Then I used a stepper bit to drill two holes into the bumper itself (shudder) and then welded two captive nuts to the outside for a license plate directly in the center. Once that was done and cleaned up with the flap wheel, I mounted the whole thing on the truck and test-fit the lights.
So the next step is to fill the gaps with a little bondo, sand things down, and get ready for paint!
I stopped in to the Harbor Freight and picked up the cheapest auto-darkening helmet they had along with some small welding magnets, but the guy at our local Home Depot rental counter looked confused when I told him they offered welders on the website, and assured me they didn’t have any. So I’ll have to take a day off, go to our rental outlet, which isn’t open on weekends, and get one there.
Sunday was supposed to be wet all day but shaped up to be sunny and warm, so I took advantage of it and pulled the roof off the truck. This year I’m modifying the setup in the garage a little to move the top backwards so that I can pull the truck in a little further, but I need another set of ratchet straps and a 2×3″ to finish it up. We then took a ride to the Home Depot with the top off and the entire family enjoyed the sunshine. I didn’t have time to pull out any of the soft top hardware and install it, so next weekend I have to decide which color I want this spring: black, nutmeg, or tan?
Otherwise, she’s running smoothly. There’s an intermittent squeal from the power steering belt that alarms me, so I’ll put some belt dressing on that to see if it helps at all. The manifold bolt I replaced makes a huge difference in the engine note; everything is much quieter now. She is being a little finicky on hot starts—it takes some cranking to get her to catch, which tells me there’s something in the carb that needs adjusting.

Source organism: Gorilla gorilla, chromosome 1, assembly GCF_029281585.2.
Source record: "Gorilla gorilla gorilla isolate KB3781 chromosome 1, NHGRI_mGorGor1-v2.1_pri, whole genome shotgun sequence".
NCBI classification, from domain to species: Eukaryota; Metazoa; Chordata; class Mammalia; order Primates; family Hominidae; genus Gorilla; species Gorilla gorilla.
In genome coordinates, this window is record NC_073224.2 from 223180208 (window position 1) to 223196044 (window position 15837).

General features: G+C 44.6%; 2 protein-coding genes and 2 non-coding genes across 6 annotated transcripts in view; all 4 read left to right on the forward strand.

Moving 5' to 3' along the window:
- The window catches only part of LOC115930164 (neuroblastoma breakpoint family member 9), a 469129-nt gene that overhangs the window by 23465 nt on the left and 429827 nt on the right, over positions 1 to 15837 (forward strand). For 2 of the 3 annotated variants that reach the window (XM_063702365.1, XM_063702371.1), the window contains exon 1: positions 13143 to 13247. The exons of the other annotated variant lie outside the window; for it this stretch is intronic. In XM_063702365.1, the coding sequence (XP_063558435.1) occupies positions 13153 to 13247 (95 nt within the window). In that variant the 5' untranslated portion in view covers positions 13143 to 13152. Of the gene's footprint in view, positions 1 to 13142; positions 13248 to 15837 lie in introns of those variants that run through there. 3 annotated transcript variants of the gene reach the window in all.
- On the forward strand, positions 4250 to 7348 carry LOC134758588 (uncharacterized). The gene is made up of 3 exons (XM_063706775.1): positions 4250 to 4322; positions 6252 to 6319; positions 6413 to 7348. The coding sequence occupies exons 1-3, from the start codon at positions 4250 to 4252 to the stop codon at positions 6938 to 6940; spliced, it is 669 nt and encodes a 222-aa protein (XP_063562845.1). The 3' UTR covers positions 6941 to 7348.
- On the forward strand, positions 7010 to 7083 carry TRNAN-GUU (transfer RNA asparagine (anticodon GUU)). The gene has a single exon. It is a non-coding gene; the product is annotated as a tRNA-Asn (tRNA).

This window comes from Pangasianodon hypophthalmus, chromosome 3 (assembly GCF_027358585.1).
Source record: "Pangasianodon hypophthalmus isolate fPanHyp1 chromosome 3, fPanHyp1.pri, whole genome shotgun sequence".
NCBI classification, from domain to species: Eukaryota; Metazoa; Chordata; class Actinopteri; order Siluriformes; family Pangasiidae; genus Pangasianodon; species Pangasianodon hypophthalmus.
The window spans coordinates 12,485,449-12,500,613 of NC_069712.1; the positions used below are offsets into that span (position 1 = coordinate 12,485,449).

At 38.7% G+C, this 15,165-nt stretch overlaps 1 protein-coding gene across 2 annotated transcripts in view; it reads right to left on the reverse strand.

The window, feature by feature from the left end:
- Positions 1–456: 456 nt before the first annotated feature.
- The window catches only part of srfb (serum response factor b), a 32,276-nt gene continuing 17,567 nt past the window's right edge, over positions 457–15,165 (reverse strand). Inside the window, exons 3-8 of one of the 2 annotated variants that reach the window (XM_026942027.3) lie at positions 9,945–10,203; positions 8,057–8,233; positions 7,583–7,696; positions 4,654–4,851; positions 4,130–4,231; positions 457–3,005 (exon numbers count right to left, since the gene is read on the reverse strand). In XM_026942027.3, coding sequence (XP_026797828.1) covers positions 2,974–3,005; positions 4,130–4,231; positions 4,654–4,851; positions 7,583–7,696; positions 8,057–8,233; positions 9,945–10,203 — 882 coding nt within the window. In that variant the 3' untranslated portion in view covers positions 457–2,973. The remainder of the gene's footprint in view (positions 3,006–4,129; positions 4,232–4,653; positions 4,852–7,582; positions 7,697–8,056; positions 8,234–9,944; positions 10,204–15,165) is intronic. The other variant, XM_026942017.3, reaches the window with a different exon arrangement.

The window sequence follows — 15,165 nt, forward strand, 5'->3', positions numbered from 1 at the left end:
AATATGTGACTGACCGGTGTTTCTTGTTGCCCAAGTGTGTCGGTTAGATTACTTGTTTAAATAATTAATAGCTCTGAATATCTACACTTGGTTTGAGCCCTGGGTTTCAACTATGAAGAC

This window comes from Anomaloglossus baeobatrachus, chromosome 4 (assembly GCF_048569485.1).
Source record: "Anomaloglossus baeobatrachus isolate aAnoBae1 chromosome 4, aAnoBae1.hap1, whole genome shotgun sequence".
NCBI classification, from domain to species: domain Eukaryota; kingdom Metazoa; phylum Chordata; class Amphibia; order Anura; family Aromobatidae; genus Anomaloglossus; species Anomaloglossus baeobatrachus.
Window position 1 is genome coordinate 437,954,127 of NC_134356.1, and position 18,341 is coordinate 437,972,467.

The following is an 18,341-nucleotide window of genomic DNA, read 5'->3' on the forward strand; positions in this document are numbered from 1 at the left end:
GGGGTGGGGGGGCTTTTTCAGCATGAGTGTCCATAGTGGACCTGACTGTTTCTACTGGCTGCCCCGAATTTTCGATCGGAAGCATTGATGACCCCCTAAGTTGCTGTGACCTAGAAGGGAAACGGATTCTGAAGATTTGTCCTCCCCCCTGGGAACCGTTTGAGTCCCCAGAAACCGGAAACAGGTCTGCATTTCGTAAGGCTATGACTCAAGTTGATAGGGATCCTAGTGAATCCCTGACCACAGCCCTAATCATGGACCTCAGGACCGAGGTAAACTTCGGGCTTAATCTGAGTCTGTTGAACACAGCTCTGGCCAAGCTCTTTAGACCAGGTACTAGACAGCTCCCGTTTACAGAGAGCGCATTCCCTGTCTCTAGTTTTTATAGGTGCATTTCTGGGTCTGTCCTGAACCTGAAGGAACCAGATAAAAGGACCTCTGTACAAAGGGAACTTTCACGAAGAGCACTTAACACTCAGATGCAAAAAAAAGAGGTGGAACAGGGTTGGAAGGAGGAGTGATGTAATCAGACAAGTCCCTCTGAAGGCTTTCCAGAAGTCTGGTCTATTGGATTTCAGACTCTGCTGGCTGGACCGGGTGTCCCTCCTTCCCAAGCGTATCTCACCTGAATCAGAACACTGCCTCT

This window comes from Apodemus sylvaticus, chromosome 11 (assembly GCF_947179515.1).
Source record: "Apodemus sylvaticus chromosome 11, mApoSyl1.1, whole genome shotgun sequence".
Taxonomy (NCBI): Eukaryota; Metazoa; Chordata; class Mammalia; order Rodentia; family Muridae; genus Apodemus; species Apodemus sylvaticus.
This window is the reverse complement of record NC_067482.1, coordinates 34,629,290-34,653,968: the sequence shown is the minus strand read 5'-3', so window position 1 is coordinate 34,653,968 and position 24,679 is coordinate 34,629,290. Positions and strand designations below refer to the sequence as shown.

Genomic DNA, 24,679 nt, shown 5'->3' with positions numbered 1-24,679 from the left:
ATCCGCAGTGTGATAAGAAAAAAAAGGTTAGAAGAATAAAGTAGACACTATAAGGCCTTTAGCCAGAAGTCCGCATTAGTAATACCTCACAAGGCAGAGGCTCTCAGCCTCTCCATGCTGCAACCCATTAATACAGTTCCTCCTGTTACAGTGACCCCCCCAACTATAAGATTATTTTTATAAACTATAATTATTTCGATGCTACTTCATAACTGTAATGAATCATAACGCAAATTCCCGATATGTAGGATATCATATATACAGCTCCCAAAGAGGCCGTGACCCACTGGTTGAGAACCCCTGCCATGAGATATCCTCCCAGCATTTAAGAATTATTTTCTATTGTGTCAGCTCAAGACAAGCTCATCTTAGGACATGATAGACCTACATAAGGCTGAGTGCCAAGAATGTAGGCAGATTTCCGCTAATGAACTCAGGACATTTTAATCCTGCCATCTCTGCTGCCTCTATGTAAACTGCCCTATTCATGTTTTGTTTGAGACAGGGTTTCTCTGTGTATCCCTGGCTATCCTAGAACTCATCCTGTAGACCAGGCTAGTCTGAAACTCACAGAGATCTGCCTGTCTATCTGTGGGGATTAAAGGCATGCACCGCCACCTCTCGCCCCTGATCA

I made a little progress with the bumper project over the last week, up to the point where I need a welder. To recap: I originally bought 1/4″ box steel which wound up being way too thick, and bought another length of 1/8″ box steel which worked out perfectly. After a little coaxing I cut the edge off the bar and then cut two sections from that, leaving me with a pair of C-shaped sections ready for pilot holes.
I used a stepped drill bit in the drill press and then ground off about 1/8″ of each edge to get them flat, parallel, and shallow, then test fit everything on the bench.
As for welding, Brian took his rig back a month or two ago so I’m without anything here to use (and truth be told, the welds I was making before he came and got it were terrible). I called a local mobile welder who quoted $125 just to come out; while everybody’s got to make a living I’m having a hard time rationalizing that when I could spend another $150 and get a decent 110-amp starter MIG for myself. Or, I could spend $40 and grab a simple 110 MIG from the local rental center, and I wouldn’t have to deal with yet another large tool taking up space in my already cramped garage….perfect!